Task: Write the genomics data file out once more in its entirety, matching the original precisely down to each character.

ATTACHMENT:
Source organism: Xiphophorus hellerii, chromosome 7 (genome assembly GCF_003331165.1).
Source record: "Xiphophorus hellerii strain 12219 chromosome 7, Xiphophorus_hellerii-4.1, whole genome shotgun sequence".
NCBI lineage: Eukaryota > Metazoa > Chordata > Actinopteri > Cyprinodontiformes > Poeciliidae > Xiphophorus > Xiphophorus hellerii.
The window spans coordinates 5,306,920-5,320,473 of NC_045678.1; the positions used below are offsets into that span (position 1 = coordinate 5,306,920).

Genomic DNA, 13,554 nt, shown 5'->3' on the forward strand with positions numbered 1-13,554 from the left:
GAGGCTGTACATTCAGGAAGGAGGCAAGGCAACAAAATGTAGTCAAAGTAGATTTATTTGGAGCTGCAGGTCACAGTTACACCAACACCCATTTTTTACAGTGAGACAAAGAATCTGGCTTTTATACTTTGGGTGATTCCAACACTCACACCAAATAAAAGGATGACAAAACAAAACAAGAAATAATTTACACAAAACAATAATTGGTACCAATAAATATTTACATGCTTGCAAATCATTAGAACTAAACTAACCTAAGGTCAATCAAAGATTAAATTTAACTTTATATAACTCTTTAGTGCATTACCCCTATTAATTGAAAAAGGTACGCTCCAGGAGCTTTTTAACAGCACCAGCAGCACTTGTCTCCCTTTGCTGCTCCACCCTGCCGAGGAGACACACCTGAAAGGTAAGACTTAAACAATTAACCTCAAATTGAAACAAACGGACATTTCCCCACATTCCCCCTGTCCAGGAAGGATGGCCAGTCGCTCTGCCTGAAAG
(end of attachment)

Source organism: Xiphophorus hellerii, chromosome 7 (genome assembly GCF_003331165.1).
Source record: "Xiphophorus hellerii strain 12219 chromosome 7, Xiphophorus_hellerii-4.1, whole genome shotgun sequence".
NCBI lineage: Eukaryota > Metazoa > Chordata > Actinopteri > Cyprinodontiformes > Poeciliidae > Xiphophorus > Xiphophorus hellerii.
The window spans coordinates 5,306,920-5,320,473 of NC_045678.1; the positions used below are offsets into that span (position 1 = coordinate 5,306,920).

Genomic DNA, 13,554 nt, shown 5'->3' on the forward strand with positions numbered 1-13,554 from the left:
GAGGCTGTACATTCAGGAAGGAGGCAAGGCAACAAAATGTAGTCAAAGTAGATTTATTTGGAGCTGCAGGTCACAGTTACACCAACACCCATTTTTTACAGTGAGACAAAGAATCTGGCTTTTATACTTTGGGTGATTCCAACACTCACACCAAATAAAAGGATGACAAAACAAAACAAGAAATAATTTACACAAAACAATAATTGGTACCAATAAATATTTACATGCTTGCAAATCATTAGAACTAAACTAACCTAAGGTCAATCAAAGATTAAATTTAACTTTATATAACTCTTTAGTGCATTACCCCTATTAATTGAAAAAGGTACGCTCCAGGAGCTTTTTAACAGCACCAGCAGCACTTGTCTCCCTTTGCTGCTCCACCCTGCCGAGGAGACACACCTGAAAGGTAAGACTTAAACAATTAACCTCAAATTGAAACAAACGGACATTTCCCCACATTCCCCCTGTCCAGGAAGGATGGCCAGTCGCTCTGCCTGAAAG